Merger Analysis for Global Payments and Total System Services
The successful merger and acquisition between Global Payments Inc. and Total System Services (TSYS) Inc. is the latest pact involving giant financial technology companies in the United Kingdom (U.K.). The exciting news for the merger deal’s closure was unveiled on September 18, 2019, by the company’s Chief Executive Officer, Jeffery S. Sloan, through TSYS/Global Payments website. According to Sloan, the partnership will introduce complementary payment services that will increase service efficiency to customers, businesses, and financial institutions (Sloan 2019). Sloan further pointed that the “new firm” will realize the efficiency of conducting business activities through faster transactions, a higher rate of authorization, enhanced accuracy of transactions, and improved fraud detection (Sloan 2019). In the deal, the companies agreed to combine their stock transactions worth $21.5 billion.
The year 2019 witnessed mergers of giant fin-tech companies such as Fiserv (FISV) and Fidelity National Information System (FIS). However, Global Payments-TSYS collaboration remains the most outstanding and thriving in the industry (Horn 2019). The Global Payments-TSYS merger and acquisition adopted the modest cost synergies that reduce operating costs while steer growth progressively (Horn 2019). Agreeably, the acquiring operation status practiced by the previously independent firms increases the overall economies of scale for the merged firm. The combination increases the competitive advantage of the combined firm in the industry. The merger and acquisition will position Global Payments at a better place in the highly evolving acquiring sector. International expansions remain the game of the day for business enterprises, and acquirers target global markets by combining their operations to grab vast opportunities (Gulanowski, Papadopoulos & Plante 2018). The resultant impact will be a significant stabilization of Global Payments’ economic moat.
The Global Payments-TSYS merger’s success is also proven by the current e-commerce wave that is driving merchants to search for Omni-channel transactions. Fraud is emerging as a critical issue in online transactions, and the banking sector is striving to develop models and strategies to curb incidents of fraudulent activities in banking institutions (Zhang et al. 2018). The merger implies that data will be combined from the merchant and the consumer side, thereby assisting Global Payments to neutralize fraudulent acts and attain a successful transactional model. The financial technology industry is shifting towards integrating business with software to enhance transactions, detect fraud, and increase business data usability (Wamba & Mishra 2017). As such, the all-stock deal exhibited by the Global Payments-TSYS merger offers Global Payments the modest leverage and ease to utilize business software and strengthen its profile in various aspects in the industry.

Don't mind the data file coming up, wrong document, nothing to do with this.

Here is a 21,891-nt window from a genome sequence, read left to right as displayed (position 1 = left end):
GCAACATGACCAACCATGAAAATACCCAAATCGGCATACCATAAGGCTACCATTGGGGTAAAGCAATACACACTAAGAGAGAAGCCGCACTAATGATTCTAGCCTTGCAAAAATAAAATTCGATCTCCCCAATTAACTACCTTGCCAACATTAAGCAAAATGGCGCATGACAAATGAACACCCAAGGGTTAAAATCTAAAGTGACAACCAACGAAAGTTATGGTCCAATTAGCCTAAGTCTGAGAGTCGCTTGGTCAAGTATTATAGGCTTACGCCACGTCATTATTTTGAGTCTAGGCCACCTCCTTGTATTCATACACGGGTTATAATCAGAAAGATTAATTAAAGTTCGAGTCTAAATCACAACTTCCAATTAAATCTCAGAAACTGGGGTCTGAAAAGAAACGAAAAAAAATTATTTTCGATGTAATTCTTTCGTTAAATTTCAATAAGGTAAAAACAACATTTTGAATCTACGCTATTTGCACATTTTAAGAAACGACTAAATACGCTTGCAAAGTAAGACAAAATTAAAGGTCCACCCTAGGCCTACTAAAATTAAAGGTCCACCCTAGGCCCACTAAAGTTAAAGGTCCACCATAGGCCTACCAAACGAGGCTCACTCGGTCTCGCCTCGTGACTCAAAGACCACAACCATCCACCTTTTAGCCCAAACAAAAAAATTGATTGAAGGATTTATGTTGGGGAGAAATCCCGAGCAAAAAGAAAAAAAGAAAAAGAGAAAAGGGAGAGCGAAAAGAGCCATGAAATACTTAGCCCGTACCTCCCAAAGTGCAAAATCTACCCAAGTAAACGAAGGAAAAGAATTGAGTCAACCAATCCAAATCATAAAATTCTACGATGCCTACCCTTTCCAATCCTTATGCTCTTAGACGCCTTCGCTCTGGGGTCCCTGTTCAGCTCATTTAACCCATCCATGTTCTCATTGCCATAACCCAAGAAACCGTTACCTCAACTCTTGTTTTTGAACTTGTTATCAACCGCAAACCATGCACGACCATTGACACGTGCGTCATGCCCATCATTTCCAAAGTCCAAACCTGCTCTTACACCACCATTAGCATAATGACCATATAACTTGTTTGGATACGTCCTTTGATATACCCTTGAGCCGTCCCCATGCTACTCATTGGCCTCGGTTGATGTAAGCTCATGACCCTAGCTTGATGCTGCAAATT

Lewin’s Change Management Model
Lewin’s model relates to the Global Payments-TSYS merger and acquisition case in various ways. The change model consists of three main steps necessary for managing change in an organization, namely; unfreeze, change, and refreeze. The unfreeze perception involves preparations for a change initiative to understand the importance, need, and meaning of an organization’s intended change (Rosenbaum, More & Steane 2018). When Global Payments first announced an impending merger and acquisition on May 28, 2019, it had to explain to its stakeholders the need for the change by citing problems consumers experienced when searching, shopping, and paying for products on e-commerce sites. It revealed the key characteristics necessary to enhance customers’ checkout experience when engaging their retailers (PYMNTS 2019). This step helped to “unfreeze” the existing perceptions and explain the need for the change and its connection to profit-making.
The “change” stage is when the actual transition occurs. The transition or change often takes unspecified time to be completed because embracing new developments in an organization requires an unpredictable period. During this time, there needs to be a reassurance of good leadership as guidance to realizing the change through effective governance and communication (Rosenbaum, More & Steane 2018). When Global Payments first announced its plan for a merge with TSYS, it unveiled its new leadership structure where Jeff Sloan (the CEO of Global Payments) would represent/govern the merged company and Troy Woods (TSYS CEO) would be the chairman of the merged company (PYMNTS 2019). This was the leadership combination that would ensure the two companies attain merger status to expand their financial technology industry services. Time is a critical factor of change, and the change process involving the two companies lasted for nearly three months before Sloan finally announced the actual transitional success.
According to Rosenbaum, More & Steane (2018), the third stage of Lewin’s change model is refreeze, where an organization gains gradual stability as the staff and organizational processes begin resuming to their normal paces and routine. This stage requires the management to guide the people in ensuring that the changes introduced are practices and lead towards achieving the objectives needed (Hitt, Harrison & Ireland 2001). Regarding the Global Payments-TSYS case, the refreeze stage is being experienced by the company in its first year in the merger as it tries to compete with other financial techs in the sector. This stage involves dealing with challenges of the new face and addressing each challenge as it unfolds to ensure that the merger’s purpose is fully attained. The merger and acquisition of Global Payments is certainly a great success to the respective firm and the entire fin-tech industry in terms of improving financial transactions.